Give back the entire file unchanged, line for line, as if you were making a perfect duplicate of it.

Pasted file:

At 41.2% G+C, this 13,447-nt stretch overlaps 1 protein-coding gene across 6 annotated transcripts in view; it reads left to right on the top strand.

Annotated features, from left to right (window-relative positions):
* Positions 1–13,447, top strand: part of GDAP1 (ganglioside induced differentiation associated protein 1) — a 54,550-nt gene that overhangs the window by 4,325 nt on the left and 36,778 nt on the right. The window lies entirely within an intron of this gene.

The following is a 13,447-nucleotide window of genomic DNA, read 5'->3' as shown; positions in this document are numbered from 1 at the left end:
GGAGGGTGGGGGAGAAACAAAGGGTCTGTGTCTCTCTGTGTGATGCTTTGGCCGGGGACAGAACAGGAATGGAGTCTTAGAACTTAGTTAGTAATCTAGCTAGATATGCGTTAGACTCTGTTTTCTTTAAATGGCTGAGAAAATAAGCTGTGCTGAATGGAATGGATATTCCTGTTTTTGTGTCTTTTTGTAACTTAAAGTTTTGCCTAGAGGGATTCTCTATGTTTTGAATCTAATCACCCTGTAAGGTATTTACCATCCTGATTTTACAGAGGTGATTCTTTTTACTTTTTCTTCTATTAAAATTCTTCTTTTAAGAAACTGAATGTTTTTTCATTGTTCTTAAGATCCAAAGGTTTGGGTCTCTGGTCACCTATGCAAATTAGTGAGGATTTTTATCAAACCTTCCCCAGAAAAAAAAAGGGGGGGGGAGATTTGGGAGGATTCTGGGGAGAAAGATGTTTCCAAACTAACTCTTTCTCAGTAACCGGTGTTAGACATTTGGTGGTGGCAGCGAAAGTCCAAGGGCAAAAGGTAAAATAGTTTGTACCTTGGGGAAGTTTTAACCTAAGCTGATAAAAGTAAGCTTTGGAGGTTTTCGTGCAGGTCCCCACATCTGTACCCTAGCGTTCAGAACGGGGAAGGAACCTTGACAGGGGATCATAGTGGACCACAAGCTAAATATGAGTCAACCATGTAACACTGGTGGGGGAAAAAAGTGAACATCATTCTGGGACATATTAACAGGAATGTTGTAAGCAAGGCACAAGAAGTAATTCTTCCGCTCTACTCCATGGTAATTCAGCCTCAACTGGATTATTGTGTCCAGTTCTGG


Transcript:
At 41.2% G+C, this 13,447-nt stretch overlaps 1 protein-coding gene across 6 annotated transcripts in view; it reads left to right on the top strand.

Annotated features, from left to right (window-relative positions):
* Positions 1–13,447, top strand: part of GDAP1 (ganglioside induced differentiation associated protein 1) — a 54,550-nt gene that overhangs the window by 4,325 nt on the left and 36,778 nt on the right. The window lies entirely within an intron of this gene.

The following is a 13,447-nucleotide window of genomic DNA, read 5'->3' as shown; positions in this document are numbered from 1 at the left end:
GGAGGGTGGGGGAGAAACAAAGGGTCTGTGTCTCTCTGTGTGATGCTTTGGCCGGGGACAGAACAGGAATGGAGTCTTAGAACTTAGTTAGTAATCTAGCTAGATATGCGTTAGACTCTGTTTTCTTTAAATGGCTGAGAAAATAAGCTGTGCTGAATGGAATGGATATTCCTGTTTTTGTGTCTTTTTGTAACTTAAAGTTTTGCCTAGAGGGATTCTCTATGTTTTGAATCTAATCACCCTGTAAGGTATTTACCATCCTGATTTTACAGAGGTGATTCTTTTTACTTTTTCTTCTATTAAAATTCTTCTTTTAAGAAACTGAATGTTTTTTCATTGTTCTTAAGATCCAAAGGTTTGGGTCTCTGGTCACCTATGCAAATTAGTGAGGATTTTTATCAAACCTTCCCCAGAAAAAAAAAGGGGGGGGGAGATTTGGGAGGATTCTGGGGAGAAAGATGTTTCCAAACTAACTCTTTCTCAGTAACCGGTGTTAGACATTTGGTGGTGGCAGCGAAAGTCCAAGGGCAAAAGGTAAAATAGTTTGTACCTTGGGGAAGTTTTAACCTAAGCTGATAAAAGTAAGCTTTGGAGGTTTTCGTGCAGGTCCCCACATCTGTACCCTAGCGTTCAGAACGGGGAAGGAACCTTGACAGGGGATCATAGTGGACCACAAGCTAAATATGAGTCAACCATGTAACACTGGTGGGGGAAAAAAGTGAACATCATTCTGGGACATATTAACAGGAATGTTGTAAGCAAGGCACAAGAAGTAATTCTTCCGCTCTACTCCATGGTAATTCAGCCTCAACTGGATTATTGTGTCCAGTTCTGG